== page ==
Our Revision Notes for GSEB Class 9 Social Science Notes Chapter 11 Indian Judiciary summarises the key points of a chapter and useful resource to prepare effectively for the upcoming board exams.
Indian Judiciary Class 9 GSEB Notes Social Science Chapter 16
Indian Judiciary Class 9 GSEB Notes
→ The Judiciary, which is the independent, statutory and impartial organ of the government.
→ The Consitution of India provides for a systematic, organised and uniform judicial system throughout India.
→ The Indian judiciary system is in the form of a pyramid hierarchy.
→ We have established a uniform judiciary and in it at the top most level there is a Supreme Court at the middle level there are High Courts under their jurisdiction are the District Courts at the district level and at the taluka level there are Local and Special Court
- Supreme Court is at the apex of the Indian Judiciary. It is situated in New Delhi.
- All the civil and criminal courts of India have to work under the jurisdiction of the Supreme Court.
- The Supreme Court consists of one Chief Justice and 30 additional judges.
- The chief justice of the Supreme Court is appointed by the President of India.
- The number of judges in the Supreme Court is decided by the Parliament
A person who is appointed as judge of the Supreme Court should be
- A citizen of India.
- Should have provided a service of at least 5 years as a judge in any one of the High Court of India or
- Should have an experience of at least 10 years as an advocate in any of the High Court of India or
- Should be a distinguished judge or a famous jurist as per the opinion of the President or
- Should not be more than 65 years of age.
→ The judges can be removed from their posts and power if they are found to be guilty of incapability, misconduct or inefficiency.
→ This removal is in accordance with the provisions of the Constitution and is carried out through “Impeachment Motion in Parliament.”
→ Jurisdiction of Supreme Court can be divided into Original Jurisdiction, Appellate Jurisdiction and Advisory Jurisdiction.
→ Supreme Court can resolve the disputes between the state and the citizens as well as disputes between the state and the citizens as well as disputes between Union and the State Govserment.
→ The judgment of the Supreme Court is final and it cannot be challenged anywhere.
Appellate Jurisdiction: three types of appeals can be made in the Supreme Court under the Appellate Jurisdiction
- Cases of Constitutional interpretation
- Appeal against the civil case
- Appeal against criminal cases.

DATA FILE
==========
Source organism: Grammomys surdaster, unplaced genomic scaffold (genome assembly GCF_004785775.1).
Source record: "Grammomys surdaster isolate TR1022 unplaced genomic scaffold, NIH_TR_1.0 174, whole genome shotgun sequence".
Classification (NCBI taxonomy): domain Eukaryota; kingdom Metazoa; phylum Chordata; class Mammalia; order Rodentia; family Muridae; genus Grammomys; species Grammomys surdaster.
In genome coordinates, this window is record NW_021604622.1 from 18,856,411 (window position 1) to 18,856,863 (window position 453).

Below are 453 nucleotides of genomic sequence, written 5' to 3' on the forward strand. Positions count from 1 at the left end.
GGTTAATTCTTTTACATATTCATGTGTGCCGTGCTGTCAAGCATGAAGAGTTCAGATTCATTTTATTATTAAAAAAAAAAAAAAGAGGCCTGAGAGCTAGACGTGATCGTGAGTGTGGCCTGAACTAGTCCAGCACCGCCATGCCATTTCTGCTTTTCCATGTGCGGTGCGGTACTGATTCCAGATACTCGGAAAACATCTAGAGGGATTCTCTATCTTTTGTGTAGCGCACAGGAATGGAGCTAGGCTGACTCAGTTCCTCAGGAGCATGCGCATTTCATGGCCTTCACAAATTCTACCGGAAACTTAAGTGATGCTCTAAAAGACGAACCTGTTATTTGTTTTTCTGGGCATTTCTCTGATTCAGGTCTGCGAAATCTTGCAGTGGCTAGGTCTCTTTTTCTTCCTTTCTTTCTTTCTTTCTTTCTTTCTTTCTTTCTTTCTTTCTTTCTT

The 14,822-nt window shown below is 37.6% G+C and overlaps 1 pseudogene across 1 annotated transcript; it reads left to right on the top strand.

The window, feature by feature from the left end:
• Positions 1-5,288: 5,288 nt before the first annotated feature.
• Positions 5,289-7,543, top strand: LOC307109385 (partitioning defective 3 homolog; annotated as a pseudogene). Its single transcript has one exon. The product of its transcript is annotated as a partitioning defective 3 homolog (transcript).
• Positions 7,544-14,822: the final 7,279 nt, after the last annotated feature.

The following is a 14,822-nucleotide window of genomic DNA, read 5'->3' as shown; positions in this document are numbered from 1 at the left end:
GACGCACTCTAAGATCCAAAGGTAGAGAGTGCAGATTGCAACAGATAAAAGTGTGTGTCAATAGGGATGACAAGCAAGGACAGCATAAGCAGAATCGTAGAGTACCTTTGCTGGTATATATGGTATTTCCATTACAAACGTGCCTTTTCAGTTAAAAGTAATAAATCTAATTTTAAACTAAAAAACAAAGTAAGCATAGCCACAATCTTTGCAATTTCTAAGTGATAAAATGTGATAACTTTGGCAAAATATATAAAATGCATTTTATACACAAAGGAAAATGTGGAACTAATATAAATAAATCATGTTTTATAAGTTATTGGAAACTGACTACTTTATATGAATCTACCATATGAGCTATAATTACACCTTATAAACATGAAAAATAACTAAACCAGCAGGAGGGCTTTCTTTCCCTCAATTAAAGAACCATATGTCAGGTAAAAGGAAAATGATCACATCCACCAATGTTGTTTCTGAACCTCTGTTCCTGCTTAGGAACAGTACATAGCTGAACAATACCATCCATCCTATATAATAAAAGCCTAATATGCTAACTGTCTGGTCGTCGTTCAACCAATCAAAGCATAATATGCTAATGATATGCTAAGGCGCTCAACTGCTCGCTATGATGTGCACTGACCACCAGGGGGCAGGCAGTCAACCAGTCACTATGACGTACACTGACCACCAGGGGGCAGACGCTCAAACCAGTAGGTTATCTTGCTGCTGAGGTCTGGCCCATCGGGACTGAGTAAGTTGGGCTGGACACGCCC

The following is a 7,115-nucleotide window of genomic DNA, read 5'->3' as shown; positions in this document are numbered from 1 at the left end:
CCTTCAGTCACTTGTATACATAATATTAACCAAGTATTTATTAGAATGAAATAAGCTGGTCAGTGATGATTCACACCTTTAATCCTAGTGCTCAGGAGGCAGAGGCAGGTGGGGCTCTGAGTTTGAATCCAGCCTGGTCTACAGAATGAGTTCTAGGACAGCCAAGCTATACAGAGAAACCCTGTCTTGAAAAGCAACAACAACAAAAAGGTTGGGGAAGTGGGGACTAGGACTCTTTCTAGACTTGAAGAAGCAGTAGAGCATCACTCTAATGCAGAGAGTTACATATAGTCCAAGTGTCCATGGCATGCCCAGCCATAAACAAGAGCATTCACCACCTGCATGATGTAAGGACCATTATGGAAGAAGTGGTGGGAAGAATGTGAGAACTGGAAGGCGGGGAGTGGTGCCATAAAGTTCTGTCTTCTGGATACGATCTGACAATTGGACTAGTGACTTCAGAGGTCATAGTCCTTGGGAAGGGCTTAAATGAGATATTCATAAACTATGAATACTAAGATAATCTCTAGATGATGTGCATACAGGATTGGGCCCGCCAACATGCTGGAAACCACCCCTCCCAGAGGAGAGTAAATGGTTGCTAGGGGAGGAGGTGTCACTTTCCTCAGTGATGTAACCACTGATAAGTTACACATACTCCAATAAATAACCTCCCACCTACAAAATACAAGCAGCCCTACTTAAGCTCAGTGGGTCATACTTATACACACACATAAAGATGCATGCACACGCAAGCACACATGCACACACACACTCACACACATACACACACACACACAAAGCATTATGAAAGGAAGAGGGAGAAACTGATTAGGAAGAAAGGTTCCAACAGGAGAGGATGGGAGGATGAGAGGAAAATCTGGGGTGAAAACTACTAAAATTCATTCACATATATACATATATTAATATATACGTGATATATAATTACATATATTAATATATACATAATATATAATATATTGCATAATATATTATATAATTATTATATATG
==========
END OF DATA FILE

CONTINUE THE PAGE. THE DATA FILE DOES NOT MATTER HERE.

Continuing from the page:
→ One of the key positions in the continuous hierarchical pyramid of the Indian Judiciary is occupied
at the state level by the High Courts.
→ The Constitution provides one High Court for every state. There are 25 High Court in India presently.
→ In India there is one common High Court for the states of Punjab, Haryana and Chandigarh. Similarly under the jurisdiction of the High Court of Assam (Gauhati High Court) falls the states of Assam, Nagaland, Mizoram and Arunachal Pradesh.
→ The Chief Justice of the High Court is appointed by the President.
→ The age limit of judges of the High Court is 62 years.
→ The Jurisdiction of the High Court: The power and functions of the High Court can be divided into the following three jurisdictions :
- Original Jurisdiction
- Appellate Jurisdiction
- Administrative Jurisdiction
→ The High Court of Gujarat is located on the Sarkhej-Gandhinagar Highway, Sola, Ahmedabad.
Subordinate Courts :
→ A person being appointed as a District Judge should be a citizen of India, should possess a practice as an advocate for at least seven years.
→ The judge who handles the civil suites is called as the District Judge and the Judge who handles the criminal cases is called a Sessions Judge.
→ All the civil suits of rupee one lakh or more either by the Government or against the government are carried out in the district civil courts.
→ The criminal courts include Session Court, First Class Judicial Magistrate Court, Second Class Judicial Magistrate Court, Mamlatdar and Executive Magistrate Court.
→ These courts have a power to give punishment of imprisonment ranging from 3 to 10 years and a penalty up to rupees 5000 or more. In case of a murder, the court can give capital punishment, life time imprisonment and life sentence.
→ Apart from these in a district there are small cause court and family court too.
→ There is Revenue Court and for the disputes of the laborers there is a Labour Court along with other Tribunals.
For the protection of consumer’s right, ‘Consumer’s Rights Protection Forum’.
→ In each district there is a ‘Fast Track Court’ with an objective to run a case faster. For hearing the cases of POTA, there are POTA Courts in Gujarat. All these courts have gathered importance by decentralising their administration and function independently, firmly and lawfully. People have started taking all the benefits and have become aware.
- Gujarat state is first to start Lok Adalats to provide speedy and economical justice to the poor, weak and exploited section of the society.
- The cases of public welfare, the questions of public welfare or important problems pertaining to public welfare can be written on a simple post card or an ordinary letter to the Supreme Court.
- In the past, the Supreme Court has treated such matters as petitions and has given trend setting judgments. This has proved the vigilance of the Judiciary in the public.